§ 3. Sandra Gidley (Romsey)
If he will make a statement on his Department's recent activity regarding emergency planning. 
§ The Parliamentary Secretary, Cabinet Office (Mr. Christopher Leslie)
The civil contingencies secretariat at the Cabinet Office is co-ordinating the work 864 of the Civil Contingencies Cabinet Committee, chaired by the Home Secretary, and is comprehensively reviewing the nation's ability to deal with emergencies. The secretariat is also taking forward the review of emergency planning in England and Wales announced by the Cabinet Office in August.
§ Sandra Gidley
Is the Minister aware that the emergency planning officers who are responsible for delivering those plans on the ground have received only two communications from central Government since 11 September, one of which was to ask for the confirmation of a fax number? When the Minister's Department was asked whether it had responsibility for emergency planning, the response was, "Kind of." Is that acceptable and does the Minister agree that a Minister of Cabinet rank should be appointed to take charge of civil contingencies until further notice? The current situation is unacceptable. I would like to feel that somebody is taking overall responsibility; I am sure the House would and I am convinced the public would.
§ Mr. Leslie
There is a Minister of Cabinet rank in charge of civil contingencies: the Home Secretary, who chairs the Civil Contingencies Committee of the Cabinet. The Cabinet Office helps, through its secretariat, to co-ordinate the activities of all Departments; well worked plans are in place across all the critical elements of the national infrastructure to make sure that Britain stands ready to cope with whatever emergency situations may arise.
§ Mr. Andrew Miller (Ellesmere Port and Neston)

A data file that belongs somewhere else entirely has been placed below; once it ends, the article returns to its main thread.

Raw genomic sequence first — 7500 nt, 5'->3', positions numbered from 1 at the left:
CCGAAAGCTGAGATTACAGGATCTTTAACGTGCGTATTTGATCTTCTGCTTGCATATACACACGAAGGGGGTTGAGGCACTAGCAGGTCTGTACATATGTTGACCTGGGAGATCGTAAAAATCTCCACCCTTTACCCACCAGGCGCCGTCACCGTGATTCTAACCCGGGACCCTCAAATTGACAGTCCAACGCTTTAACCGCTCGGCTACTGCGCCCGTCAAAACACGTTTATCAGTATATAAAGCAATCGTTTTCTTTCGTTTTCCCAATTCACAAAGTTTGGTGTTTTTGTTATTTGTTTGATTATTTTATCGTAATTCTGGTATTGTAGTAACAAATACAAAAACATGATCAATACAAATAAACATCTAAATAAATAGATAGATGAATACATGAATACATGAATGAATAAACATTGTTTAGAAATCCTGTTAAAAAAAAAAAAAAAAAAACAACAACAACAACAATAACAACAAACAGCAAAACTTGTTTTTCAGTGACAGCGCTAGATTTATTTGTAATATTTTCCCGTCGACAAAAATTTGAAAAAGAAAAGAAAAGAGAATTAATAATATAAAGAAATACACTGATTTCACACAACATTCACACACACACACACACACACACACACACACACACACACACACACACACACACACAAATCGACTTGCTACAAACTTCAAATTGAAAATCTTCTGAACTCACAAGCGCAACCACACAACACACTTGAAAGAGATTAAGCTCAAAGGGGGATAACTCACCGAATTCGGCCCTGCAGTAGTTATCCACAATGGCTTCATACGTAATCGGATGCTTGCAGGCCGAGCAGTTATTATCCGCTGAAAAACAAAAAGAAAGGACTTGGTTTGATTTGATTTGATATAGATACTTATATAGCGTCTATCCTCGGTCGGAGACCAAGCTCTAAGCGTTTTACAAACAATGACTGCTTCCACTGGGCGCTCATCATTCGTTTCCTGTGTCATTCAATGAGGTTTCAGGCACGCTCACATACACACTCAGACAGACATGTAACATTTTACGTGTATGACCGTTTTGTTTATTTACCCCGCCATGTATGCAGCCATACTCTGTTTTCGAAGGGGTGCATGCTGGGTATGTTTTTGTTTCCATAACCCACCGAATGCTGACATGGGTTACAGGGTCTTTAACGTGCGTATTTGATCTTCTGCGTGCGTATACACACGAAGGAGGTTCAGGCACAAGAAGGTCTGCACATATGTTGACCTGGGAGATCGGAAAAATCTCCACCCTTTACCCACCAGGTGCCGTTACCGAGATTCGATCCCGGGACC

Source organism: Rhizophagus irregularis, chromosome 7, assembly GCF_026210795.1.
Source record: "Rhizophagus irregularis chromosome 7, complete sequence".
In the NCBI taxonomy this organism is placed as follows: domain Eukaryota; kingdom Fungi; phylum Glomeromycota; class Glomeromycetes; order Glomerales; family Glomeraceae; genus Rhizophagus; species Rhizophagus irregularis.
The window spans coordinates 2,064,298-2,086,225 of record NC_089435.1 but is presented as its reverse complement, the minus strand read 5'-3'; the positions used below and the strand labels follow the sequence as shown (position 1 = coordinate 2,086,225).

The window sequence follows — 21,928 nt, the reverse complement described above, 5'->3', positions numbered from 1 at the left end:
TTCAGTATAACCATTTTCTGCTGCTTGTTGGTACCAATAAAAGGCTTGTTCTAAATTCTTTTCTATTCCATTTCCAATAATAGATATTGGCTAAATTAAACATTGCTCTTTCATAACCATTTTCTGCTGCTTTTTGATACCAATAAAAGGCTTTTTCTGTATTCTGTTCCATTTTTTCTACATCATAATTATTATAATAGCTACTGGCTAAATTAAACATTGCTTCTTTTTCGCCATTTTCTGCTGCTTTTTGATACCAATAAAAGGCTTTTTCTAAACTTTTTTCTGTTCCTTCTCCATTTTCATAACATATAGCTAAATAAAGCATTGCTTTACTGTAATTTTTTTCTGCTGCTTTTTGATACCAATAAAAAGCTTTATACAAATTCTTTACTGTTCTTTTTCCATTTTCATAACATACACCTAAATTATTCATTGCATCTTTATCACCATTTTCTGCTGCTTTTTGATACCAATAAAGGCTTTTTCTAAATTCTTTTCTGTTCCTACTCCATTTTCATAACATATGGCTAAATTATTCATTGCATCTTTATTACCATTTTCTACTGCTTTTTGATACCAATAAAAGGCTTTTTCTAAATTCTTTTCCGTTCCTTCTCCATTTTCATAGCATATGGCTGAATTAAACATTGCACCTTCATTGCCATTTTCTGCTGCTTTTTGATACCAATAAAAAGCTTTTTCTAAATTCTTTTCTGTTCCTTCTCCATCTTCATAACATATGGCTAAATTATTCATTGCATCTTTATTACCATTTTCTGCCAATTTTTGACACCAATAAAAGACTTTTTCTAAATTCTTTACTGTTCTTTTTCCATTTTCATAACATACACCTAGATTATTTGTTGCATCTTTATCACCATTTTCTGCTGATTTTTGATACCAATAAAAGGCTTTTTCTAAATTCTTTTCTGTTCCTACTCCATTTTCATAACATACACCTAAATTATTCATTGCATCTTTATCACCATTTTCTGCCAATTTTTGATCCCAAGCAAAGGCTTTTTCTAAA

My hon. Friend is aware of my interest and that of my constituents in the whole issue of emergency planning and of the work that has recently been done locally. I am sure that he will join me in congratulating the officers of the local authority and the public servants who have delivered their functions so well Can he explain why the role of emergency planning is not firmly established on a statutory basis?
§ Mr. Leslie
The review announced by the Cabinet Office in August is indeed examining the question of statutory footing for emergency planning. In fact, the consultation period for that document ends today. The Government will be considering the legislative background to emergency planning. In general, having worked closely on such matters, I believe that the arrangements and structures that are in place are adequate and capable of dealing with a whole series of eventualities.
§ Mr. Nicholas Winterton (Macclesfield)
I am genuinely seeking information and help from the Minister. [Interruption.] Does he accept that foot and mouth was an emergency, and will he therefore give some consideration, through his office, to re-establishing the regional committees of the former Ministry of Agriculture, Fisheries and Food? Those committees could have done an amazingly helpful job in reducing the terrible and horrific impact of foot and mouth. The committees were phased out, but if they had been in operation they could have played a valuable role.
§ Mr. Leslie
As with flooding, there are lessons for all Departments to learn from foot and mouth. A number of 865 those lessons have been incorporated in the contingencies that are now in place to deal with events post-11 September. With specific reference to foot and mouth, I understand that the Government offices in the regions were significant contributors to regional operations centres during the whole crisis. That is certainly an area in which more work can be done and it will be developed in the future.
§ Ms Joan Walley (Stoke-on-Trent, North)
May I press my right hon. Friend further on the role of the civil contingencies secretariat? I greatly welcome the recent consultation on emergency planning, but it is vital that we place it on a statutory basis. Given that the Home Secretary has taken some of that work forward, and although we do not wish to be alarmist about events after 11 September, I still believe that it is important that we give the Cabinet Office all possible support to ensure that organisations such as the Chartered Institution of Environmental Health have an active role in influencing what is placed on the statute book. Such legislation should be properly implemented and properly monitored.
§ Mr. Leslie
My hon. Friend makes several useful points, particularly about the expertise that is available from outside Government on emergency planning; it is not the preserve of Government Departments alone. I believe that it is our duty to ensure that we have plans to detect and prepare against any eventuality as well as respond and recover, and the Cabinet Office will help to co-ordinate that under the leadership of the Home Secretary.